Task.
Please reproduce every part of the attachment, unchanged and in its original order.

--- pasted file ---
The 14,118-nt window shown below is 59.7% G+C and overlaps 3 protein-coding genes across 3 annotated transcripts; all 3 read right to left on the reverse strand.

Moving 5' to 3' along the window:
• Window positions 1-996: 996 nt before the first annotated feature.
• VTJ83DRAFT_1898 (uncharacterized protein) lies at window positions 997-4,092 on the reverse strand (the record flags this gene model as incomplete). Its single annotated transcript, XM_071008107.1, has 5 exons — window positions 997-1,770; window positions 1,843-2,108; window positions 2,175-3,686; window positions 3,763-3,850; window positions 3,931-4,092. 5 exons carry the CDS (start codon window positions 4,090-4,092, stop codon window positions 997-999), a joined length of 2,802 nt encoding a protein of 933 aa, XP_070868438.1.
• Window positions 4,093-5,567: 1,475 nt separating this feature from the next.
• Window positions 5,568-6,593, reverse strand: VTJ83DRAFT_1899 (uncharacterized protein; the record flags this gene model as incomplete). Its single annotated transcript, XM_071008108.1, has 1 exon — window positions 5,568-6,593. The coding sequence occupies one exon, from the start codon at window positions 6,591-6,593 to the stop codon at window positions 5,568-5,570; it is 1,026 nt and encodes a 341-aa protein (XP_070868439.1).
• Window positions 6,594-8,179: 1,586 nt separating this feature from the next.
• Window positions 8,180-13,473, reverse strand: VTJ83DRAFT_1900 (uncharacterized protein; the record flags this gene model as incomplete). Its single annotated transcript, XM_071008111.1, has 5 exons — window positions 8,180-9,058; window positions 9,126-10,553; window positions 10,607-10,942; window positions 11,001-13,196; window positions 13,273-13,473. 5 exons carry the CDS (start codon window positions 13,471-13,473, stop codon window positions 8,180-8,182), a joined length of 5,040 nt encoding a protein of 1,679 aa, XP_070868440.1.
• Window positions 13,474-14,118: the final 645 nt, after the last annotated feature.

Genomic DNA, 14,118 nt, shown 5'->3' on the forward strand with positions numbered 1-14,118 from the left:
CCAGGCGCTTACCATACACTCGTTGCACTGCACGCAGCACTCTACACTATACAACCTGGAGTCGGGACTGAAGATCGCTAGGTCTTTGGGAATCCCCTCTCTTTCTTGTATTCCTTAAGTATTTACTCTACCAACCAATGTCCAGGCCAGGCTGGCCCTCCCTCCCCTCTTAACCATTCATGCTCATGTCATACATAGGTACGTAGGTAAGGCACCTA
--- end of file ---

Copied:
The 14,118-nt window shown below is 59.7% G+C and overlaps 3 protein-coding genes across 3 annotated transcripts; all 3 read right to left on the reverse strand.

Moving 5' to 3' along the window:
• Window positions 1-996: 996 nt before the first annotated feature.
• VTJ83DRAFT_1898 (uncharacterized protein) lies at window positions 997-4,092 on the reverse strand (the record flags this gene model as incomplete). Its single annotated transcript, XM_071008107.1, has 5 exons — window positions 997-1,770; window positions 1,843-2,108; window positions 2,175-3,686; window positions 3,763-3,850; window positions 3,931-4,092. 5 exons carry the CDS (start codon window positions 4,090-4,092, stop codon window positions 997-999), a joined length of 2,802 nt encoding a protein of 933 aa, XP_070868438.1.
• Window positions 4,093-5,567: 1,475 nt separating this feature from the next.
• Window positions 5,568-6,593, reverse strand: VTJ83DRAFT_1899 (uncharacterized protein; the record flags this gene model as incomplete). Its single annotated transcript, XM_071008108.1, has 1 exon — window positions 5,568-6,593. The coding sequence occupies one exon, from the start codon at window positions 6,591-6,593 to the stop codon at window positions 5,568-5,570; it is 1,026 nt and encodes a 341-aa protein (XP_070868439.1).
• Window positions 6,594-8,179: 1,586 nt separating this feature from the next.
• Window positions 8,180-13,473, reverse strand: VTJ83DRAFT_1900 (uncharacterized protein; the record flags this gene model as incomplete). Its single annotated transcript, XM_071008111.1, has 5 exons — window positions 8,180-9,058; window positions 9,126-10,553; window positions 10,607-10,942; window positions 11,001-13,196; window positions 13,273-13,473. 5 exons carry the CDS (start codon window positions 13,471-13,473, stop codon window positions 8,180-8,182), a joined length of 5,040 nt encoding a protein of 1,679 aa, XP_070868440.1.
• Window positions 13,474-14,118: the final 645 nt, after the last annotated feature.

Genomic DNA, 14,118 nt, shown 5'->3' on the forward strand with positions numbered 1-14,118 from the left:
CCAGGCGCTTACCATACACTCGTTGCACTGCACGCAGCACTCTACACTATACAACCTGGAGTCGGGACTGAAGATCGCTAGGTCTTTGGGAATCCCCTCTCTTTCTTGTATTCCTTAAGTATTTACTCTACCAACCAATGTCCAGGCCAGGCTGGCCCTCCCTCCCCTCTTAACCATTCATGCTCATGTCATACATAGGTACGTAGGTAAGGCACCTA